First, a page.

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James Dulley, Published October 23 2009

Do a thorough analysis to determine efficiency

Dear Jim:<.strong> I want to make my house more energy efficient. I am not sure what improvements it needs, and I don’t want to invest in a professional energy audit. What do I need, and how can I do my own energy audit? – Kim G.

Dear Kim: Most houses, unless they are very new, can benefit from energy improvements. The older your house is, the more likely you can significantly reduce your utility bills from their current level. Compared to the return on most other forms of investments today, energy improvements to your home can provide a very good financial return.

The first step is to do a quick, simple analysis to determine how energy efficient your house currently is. This involves totaling up all the energy your house uses throughout the entire year. This total energy amount divided by the square footage of the living area and adjusted for your climate conditions is a good rough estimate of the overall efficiency.

Check your utility bills or other receipts for the amount of energy used. To convert the amounts into the quantity of Btu you consumed, use the following conversion factors:

1 kilowatt-hour of electricity – 3,414 Btu, 1 cubic foot of natural gas – 1,025 Btu, 1 gallon of propane – 91,000 Btu,

1 gallon of oil – 138,700 Btu, and 1 cord of wood – 19 million Btu.

Once you have the total annual Btu amount, divide this by the sum of the cooling- and heating-degree days for your climate. Next divide this by the square footage of your house. The calculation results for most houses fall into the 10-to-20 range, meaning energy improvements are possible. If it is greater than 20, your house is very inefficient. Under 10 means significant improvements will be difficult to achieve.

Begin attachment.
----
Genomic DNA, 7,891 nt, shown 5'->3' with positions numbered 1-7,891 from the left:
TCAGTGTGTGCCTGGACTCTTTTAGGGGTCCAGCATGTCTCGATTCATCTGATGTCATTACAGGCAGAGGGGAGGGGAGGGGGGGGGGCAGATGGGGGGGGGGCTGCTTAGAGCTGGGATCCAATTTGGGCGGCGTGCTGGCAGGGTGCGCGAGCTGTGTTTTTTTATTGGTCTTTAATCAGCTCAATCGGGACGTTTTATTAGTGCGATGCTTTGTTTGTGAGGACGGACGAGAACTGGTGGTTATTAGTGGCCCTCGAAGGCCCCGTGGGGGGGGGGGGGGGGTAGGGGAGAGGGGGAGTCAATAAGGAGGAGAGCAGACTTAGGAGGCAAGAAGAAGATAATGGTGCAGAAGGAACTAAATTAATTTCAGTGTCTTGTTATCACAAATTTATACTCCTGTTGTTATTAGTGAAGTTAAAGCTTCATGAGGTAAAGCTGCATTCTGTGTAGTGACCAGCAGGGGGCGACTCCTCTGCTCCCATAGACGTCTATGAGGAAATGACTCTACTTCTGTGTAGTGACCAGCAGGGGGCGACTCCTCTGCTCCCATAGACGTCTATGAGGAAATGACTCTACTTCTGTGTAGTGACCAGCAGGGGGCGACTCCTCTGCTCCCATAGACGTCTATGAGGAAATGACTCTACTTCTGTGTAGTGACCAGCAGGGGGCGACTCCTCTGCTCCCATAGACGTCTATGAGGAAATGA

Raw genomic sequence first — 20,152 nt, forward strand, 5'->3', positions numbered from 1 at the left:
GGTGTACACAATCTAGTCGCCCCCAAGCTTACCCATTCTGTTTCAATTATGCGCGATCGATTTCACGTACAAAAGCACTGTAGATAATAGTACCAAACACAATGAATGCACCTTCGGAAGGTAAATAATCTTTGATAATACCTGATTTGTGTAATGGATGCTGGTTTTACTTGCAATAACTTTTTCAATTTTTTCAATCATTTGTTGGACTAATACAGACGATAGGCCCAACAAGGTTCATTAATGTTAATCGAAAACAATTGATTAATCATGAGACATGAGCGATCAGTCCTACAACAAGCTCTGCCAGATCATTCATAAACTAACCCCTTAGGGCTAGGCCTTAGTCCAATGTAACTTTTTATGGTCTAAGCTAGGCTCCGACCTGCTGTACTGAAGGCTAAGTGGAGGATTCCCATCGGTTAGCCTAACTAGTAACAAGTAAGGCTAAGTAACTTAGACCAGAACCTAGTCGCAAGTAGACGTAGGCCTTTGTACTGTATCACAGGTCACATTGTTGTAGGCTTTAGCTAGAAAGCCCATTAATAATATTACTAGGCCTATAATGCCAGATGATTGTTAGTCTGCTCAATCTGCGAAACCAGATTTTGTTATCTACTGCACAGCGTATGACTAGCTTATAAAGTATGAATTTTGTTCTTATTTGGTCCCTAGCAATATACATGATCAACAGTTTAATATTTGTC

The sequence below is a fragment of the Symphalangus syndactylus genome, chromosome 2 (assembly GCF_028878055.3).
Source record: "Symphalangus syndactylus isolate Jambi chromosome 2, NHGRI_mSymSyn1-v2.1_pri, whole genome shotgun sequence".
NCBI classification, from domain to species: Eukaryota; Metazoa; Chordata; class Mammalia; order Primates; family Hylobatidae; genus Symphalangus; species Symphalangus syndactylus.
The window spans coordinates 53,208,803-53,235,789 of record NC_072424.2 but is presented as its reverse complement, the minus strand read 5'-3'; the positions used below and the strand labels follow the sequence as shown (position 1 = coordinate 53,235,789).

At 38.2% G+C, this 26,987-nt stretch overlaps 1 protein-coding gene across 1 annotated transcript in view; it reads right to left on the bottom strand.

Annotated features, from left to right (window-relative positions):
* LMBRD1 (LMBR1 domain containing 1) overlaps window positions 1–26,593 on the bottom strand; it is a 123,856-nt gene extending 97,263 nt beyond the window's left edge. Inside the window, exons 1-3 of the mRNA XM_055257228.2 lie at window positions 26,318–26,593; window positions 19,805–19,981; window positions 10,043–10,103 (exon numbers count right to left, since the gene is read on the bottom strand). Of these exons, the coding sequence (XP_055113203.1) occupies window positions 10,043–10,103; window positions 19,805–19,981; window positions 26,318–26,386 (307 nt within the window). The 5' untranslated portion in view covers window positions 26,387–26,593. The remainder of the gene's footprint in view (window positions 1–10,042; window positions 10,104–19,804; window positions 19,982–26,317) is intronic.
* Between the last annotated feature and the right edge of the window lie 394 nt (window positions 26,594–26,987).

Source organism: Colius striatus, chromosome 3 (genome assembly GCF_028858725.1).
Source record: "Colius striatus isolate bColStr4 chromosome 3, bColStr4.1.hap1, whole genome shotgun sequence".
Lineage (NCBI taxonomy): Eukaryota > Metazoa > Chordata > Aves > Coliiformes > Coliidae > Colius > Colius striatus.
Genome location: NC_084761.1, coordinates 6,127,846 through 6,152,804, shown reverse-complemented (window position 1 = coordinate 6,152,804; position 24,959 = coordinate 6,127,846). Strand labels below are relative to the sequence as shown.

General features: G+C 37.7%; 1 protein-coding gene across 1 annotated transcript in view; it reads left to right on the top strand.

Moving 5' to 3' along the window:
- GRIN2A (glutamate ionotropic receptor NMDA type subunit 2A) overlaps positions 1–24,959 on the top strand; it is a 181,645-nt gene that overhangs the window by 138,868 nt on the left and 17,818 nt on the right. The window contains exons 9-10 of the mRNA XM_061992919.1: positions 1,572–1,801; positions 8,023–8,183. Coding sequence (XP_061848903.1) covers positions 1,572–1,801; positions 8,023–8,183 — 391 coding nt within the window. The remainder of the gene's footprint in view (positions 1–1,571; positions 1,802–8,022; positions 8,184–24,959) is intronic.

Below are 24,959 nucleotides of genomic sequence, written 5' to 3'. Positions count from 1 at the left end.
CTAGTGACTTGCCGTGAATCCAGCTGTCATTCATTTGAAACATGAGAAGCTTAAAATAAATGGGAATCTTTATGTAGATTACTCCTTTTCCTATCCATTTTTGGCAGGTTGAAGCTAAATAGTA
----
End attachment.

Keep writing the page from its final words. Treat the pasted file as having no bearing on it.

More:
Every house is different, but air leakage typically accounts for 35 percent of energy consumption. Check the windows and doors for leaky gaps and joints. Also check for gaps where the walls rest on the top of the foundation. Heat loss (or gain during summer) through the walls and ceiling account for about another 30 percent.

Holding a lighted stick of incense near the walls, windows and doors and observing the smoke trail can identify leaky spots. Black & Decker now offers a low-cost Thermal Leak Detector – (800) 555-1212, www.blackanddecker – for homeowners. It uses infrared technology, similar to professional models, to sense cold and warm areas on walls, windows, etc. The sensor beam turns red on hot spots and blue on cold spots.

Check the accuracy of your central furnace/air conditioner thermostat by taping a bulb thermostat next to it on the wall. You may find the thermostat is inaccurate and you are actually keeping your house warmer than you think. This can greatly increase your heating bills.

Oregon Scientific – (800) 853-8883, www2.oregonscientific.com – offers a solar-powered central digital thermometer with two remote sensors. This allows you to monitor the temperatures and humidity levels in three rooms. It also remotely picks up the local weather forecast and displays it.

Dear Jim: I have heard of vampire electricity used by appliances and for cell phone chargers even when they are turned off. What is the best method to reduce this vampire electricity waste? – David F.

Dear David: Electronic equipment and appliances do continue to use a little electricity for the controls and to maintain settings when they are turned off. The only way to totally stop it is to unplug the appliances.

Much electricity is consumed by chargers for an array of electronic gadgets and phones. Always unplug them when the item is charged. You can feel how warm they stay even when the phone is disconnected, indicating they are still using electricity.


Send inquiries to James Dulley, The Forum of Fargo-Moorhead, 6906 Royalgreen Drive, Cincinnati, OH 45244, or visit www.dulley.com.